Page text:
Wry & Dry

World competitiveness ranking: Australia where?

So, Napoleon Turnbull wants to improve Australia's productivity?  Well, he started on the right foot by ditching some of the hi-loyalty lo-competence ministers of Mr Abbott's era.  But, believe it or not, there is much more to do outside Planet Canberra.

The World Economic Forum's Annual Global Competitiveness Report has just hit Wry & Dry's desk.  And it doesn't make for pleasant reading for the new PM.  Nor the wannabee PM, William Shorten.

Predictably, more-or-less, the top 10 most productive countries are:

                     1. Switzerland

                     2. Singapore

                     3. USA

                     4. Germany

                     5. Netherlands

                     6. Japan

                     7. Hong Kong SAR

                     8. Finland

                     9. Sweden

                     10. UK

Australia limps home in 21st position, embarrassingly behind New Ziland (16).

Still, we are ahead of Iceland (29); Italy (43) and Russia (55).  Greece effortlessly slides into 81st place, just behind those titans of productivity: Tajikistan and Ukraine.  Guinea is the wooden spoon winner in 140th place. 

W&D hears some readers say, "So what, 21st out of 140 isn't too bad".  Well, W&D is afraid that it's bad.  Let W&D give it to you on the chin: our standard of living (as measured, as economists do, by national income per person) is falling.  And has been since 2010.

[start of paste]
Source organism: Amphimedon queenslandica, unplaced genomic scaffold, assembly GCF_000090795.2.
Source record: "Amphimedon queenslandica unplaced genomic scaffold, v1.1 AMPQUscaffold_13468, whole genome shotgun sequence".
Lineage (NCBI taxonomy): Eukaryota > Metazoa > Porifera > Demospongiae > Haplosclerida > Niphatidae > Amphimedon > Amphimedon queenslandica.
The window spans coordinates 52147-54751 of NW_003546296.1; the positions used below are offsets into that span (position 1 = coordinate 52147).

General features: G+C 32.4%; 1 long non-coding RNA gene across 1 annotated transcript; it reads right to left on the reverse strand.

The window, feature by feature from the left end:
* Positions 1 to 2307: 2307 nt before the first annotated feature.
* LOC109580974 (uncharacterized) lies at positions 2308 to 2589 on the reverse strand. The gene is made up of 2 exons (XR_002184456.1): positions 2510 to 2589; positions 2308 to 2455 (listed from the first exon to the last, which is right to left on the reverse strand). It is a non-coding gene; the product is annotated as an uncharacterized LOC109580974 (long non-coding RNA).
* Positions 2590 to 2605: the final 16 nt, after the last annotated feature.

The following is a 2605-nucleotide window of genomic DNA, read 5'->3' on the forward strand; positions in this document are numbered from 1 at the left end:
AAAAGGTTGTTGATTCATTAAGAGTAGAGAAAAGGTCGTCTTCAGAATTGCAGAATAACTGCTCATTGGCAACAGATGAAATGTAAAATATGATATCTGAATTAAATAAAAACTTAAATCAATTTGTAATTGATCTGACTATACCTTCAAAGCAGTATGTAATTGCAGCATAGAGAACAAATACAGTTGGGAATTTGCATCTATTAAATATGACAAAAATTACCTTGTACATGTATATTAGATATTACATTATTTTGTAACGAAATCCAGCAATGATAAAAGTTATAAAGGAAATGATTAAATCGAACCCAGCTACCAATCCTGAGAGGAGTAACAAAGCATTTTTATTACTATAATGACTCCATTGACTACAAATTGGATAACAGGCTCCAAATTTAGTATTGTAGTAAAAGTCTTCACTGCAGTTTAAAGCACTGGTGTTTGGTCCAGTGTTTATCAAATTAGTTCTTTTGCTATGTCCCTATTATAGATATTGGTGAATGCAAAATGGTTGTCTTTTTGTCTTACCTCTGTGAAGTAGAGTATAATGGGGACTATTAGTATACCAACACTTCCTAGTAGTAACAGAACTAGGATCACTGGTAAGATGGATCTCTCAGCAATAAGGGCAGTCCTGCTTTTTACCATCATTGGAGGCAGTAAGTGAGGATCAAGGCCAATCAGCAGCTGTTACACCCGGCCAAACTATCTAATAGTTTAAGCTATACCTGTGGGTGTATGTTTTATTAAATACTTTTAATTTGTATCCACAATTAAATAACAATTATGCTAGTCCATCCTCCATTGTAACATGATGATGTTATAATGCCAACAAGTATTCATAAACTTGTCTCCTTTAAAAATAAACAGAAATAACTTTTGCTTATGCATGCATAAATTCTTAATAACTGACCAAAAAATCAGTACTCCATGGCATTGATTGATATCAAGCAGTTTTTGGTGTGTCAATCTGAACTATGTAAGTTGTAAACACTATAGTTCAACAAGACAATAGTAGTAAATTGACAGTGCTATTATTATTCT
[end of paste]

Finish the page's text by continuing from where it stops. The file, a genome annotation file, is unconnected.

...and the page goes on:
Going back to Economics 101, per capita income growth is driven by four factors: productivity growth; the participation rate (percent of the working age population that is employed or actively seeking employment); net foreign income and the terms of trade.  And the collapse in our terms of trade (mainly commodity export prices going sharply down) and our participation rate decline will make it worse in the future.

So what to do about it?  See below for the areas that need work...

Reading the fine print...

It's a weighty tome, but W&D has its readers in mind and has gone to the heart of the report about Australia.  This is the where Australia's competitiveness problems are laid bare.

There are 12 'pillars' of competitiveness.  As you can see from the table Australia is amazingly strong in some areas (e.g Health & primary education; Higher education & training; Financial market development), but woeful in Labor market efficiency.   And disappointing in Business sophistication and Goods market efficiency.  Scores are out of seven: Australia's score is 5.1, ranking 21st.


If your are really, really curious for all the detail it can be found here.